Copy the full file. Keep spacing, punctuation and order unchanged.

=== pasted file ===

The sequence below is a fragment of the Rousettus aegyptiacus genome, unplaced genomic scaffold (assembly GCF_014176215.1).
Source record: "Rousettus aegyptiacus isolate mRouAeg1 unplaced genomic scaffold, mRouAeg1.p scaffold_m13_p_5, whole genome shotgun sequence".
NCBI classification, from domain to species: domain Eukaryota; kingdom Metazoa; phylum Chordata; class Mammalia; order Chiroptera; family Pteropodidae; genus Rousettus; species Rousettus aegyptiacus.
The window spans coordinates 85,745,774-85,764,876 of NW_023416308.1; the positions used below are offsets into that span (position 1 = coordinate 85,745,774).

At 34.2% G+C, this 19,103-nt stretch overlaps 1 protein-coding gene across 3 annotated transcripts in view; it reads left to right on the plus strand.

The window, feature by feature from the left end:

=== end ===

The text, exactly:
The sequence below is a fragment of the Rousettus aegyptiacus genome, unplaced genomic scaffold (assembly GCF_014176215.1).
Source record: "Rousettus aegyptiacus isolate mRouAeg1 unplaced genomic scaffold, mRouAeg1.p scaffold_m13_p_5, whole genome shotgun sequence".
NCBI classification, from domain to species: domain Eukaryota; kingdom Metazoa; phylum Chordata; class Mammalia; order Chiroptera; family Pteropodidae; genus Rousettus; species Rousettus aegyptiacus.
The window spans coordinates 85,745,774-85,764,876 of NW_023416308.1; the positions used below are offsets into that span (position 1 = coordinate 85,745,774).

At 34.2% G+C, this 19,103-nt stretch overlaps 1 protein-coding gene across 3 annotated transcripts in view; it reads left to right on the plus strand.

The window, feature by feature from the left end: